The War of the Wrinkle Removers

Walter Armstrong

Coke or Pepsi? Shiite or Sunni? Ennis or Jack? And now—Restylane or Juvederm?

A new cosmetic injection called Juvederm is set to hit the market in January, and the company that makes it has devised a pre-launch marketing ploy that even evil Eve Harrington would envy. The facial filler is being given away gratis to people who have already used its rival, Restylane.

But the company isn't giving it just to any wrinkled-up nasty old white-trash Restylane consumer but to a select group of very special people who are contacted by a secret list of top-drawer cosmetic surgeons through whom Allergan Medical, Juvederm's maker, is distributing its revolutionary new product. Ten thousand very special people, to be exact. Taste-makers, trend-setters, 90210ers—and by the way, have you gotten your invitation? No? Too bad, loser.

The New York Times has dubbed the free-trial program—which Allergan has justified as a genuine "study" because patients are "surveyed" by their doctors, who provide "feedback" to the company—"the $12-billion-a-year cosmetic medical industry's budding version of the cola wars."

The paper of record quotes Dr. Lawrence Reed, a plastic surgeon in Manhattan, who compared these Juvederm freebies to the Pepsi Challenge. "This is a foolish promotion that is going to start a war of injectables between Restylane and Juvederm, which, like Coke and Pepsi, are essentially made out of the same ingredients, using slightly different formulas," Reed sniffed.

And you can imagine how the marketing department over at Medicis Pharmaceutical Corp., the company that sells Restylane, is feeling right about now. They're telling the press that the giveaway is biased, unethical, risky to patients—"a commercial platform under the guise of science"—and kicking themselves for not having thought of it first.

But Dr. Reed is right. Restylane and Juvederm are the new Coke and Pepsi of wrinkle removers: two different brand names for the same product that costs only pennies to make but is sold by means of a stupendously expensive and psychologically sophisticated advertising and promotional process intended to make you think that your life would not only be enhanced by the essentially useless product but that you actually can detect a difference between the two versions of the same product, and prefer one over the other, and even embrace one while rejecting the other, and find yourself saying, "I'm a Restylane guy" or "I'll take Juvederm or nothing!"

As I was saying, both facial fillers are a transparent gel whose "secret" ingredient is hyaluronic acid, a synthetic version of what your body naturally produces to give your skin its firm and flawless structure. And what is hyaluronic acid made of? Sugar molecules—which, come to think of it, are pretty much the chemical composition of Coke and Pepsi, minus the caffeine.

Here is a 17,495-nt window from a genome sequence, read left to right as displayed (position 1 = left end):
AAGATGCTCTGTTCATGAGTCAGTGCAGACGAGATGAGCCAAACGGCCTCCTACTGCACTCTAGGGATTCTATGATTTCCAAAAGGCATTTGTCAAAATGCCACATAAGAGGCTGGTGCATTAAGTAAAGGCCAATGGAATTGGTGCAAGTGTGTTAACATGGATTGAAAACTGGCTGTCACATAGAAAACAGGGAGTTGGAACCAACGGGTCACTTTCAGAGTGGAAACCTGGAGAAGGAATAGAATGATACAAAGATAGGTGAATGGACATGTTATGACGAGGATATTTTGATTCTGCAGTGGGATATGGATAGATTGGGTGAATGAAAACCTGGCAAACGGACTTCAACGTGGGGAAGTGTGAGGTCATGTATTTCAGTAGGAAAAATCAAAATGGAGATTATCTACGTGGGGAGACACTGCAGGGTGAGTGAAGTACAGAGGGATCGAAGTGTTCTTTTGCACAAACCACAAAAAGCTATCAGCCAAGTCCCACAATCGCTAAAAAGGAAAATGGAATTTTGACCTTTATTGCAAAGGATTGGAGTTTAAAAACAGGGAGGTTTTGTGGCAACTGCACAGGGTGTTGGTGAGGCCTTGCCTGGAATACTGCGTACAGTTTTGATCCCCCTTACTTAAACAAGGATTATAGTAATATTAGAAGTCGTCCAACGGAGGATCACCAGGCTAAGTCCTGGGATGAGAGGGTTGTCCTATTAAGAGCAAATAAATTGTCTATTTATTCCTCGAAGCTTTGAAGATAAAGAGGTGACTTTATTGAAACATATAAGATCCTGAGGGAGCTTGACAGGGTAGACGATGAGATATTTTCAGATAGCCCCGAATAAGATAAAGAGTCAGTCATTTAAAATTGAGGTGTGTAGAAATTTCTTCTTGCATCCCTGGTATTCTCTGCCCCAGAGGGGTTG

Let's hear from an expert. "Hyaluronic acid is like the Jell-O molds you made as a kid that magically suspended pieces of fruit," Dr. Richard Glogau, a clinical professor of dermatology at the University of California, San Francisco, joked to the Times. "You are basically injecting more Jell-O soup into your skin."

The Jell-O soup costs between $300 and $800 per syringe, not including the price of the "surgery." The number of syringes your doctor uses depends, of course, on the procedure—and the seriousness of the "problem." Fluffing up those laugh lines around your mouth might take only a single shot each. But constructing a new set of lips like Angelina Jolie's—or for that matter Brad Pitt's—is going to set you back a couple months' rent.

Still, the procedure is fast, the filler is harmless, the needle hurts only a little, and you can come back for seconds, thirds, and more. In fact, you have to, because the cosmetic effects start disappearing after six months as the hyaluronic acid is absorbed by your body.

To be fair, it should be pointed out that Allergan claims that the hyaluronic acid in Juvederm is more refined and less viscous than the Restylane version. This supposedly makes it less likely to thicken, clump or otherwise flop over time—and make you look like you had grains of sand implanted over your wrinkles in a foolish attempt to hide them. It may mean the company simply adds more water to the sugar molecules. For this technological advance, your doctor will pay $242 per a syringe of Juvederm that is 20 percent smaller than a $240 syringe of Restylane.

So make the test yourself. Which treatment do you prefer in order correct dermatological damage associated with aging and other processes in your lower face?

Lower face, yes. These two fillers are recommended only for the lower part of your face. There are many other products with other names to complete all the other parts of your total facial rejuvenation. Go crazy!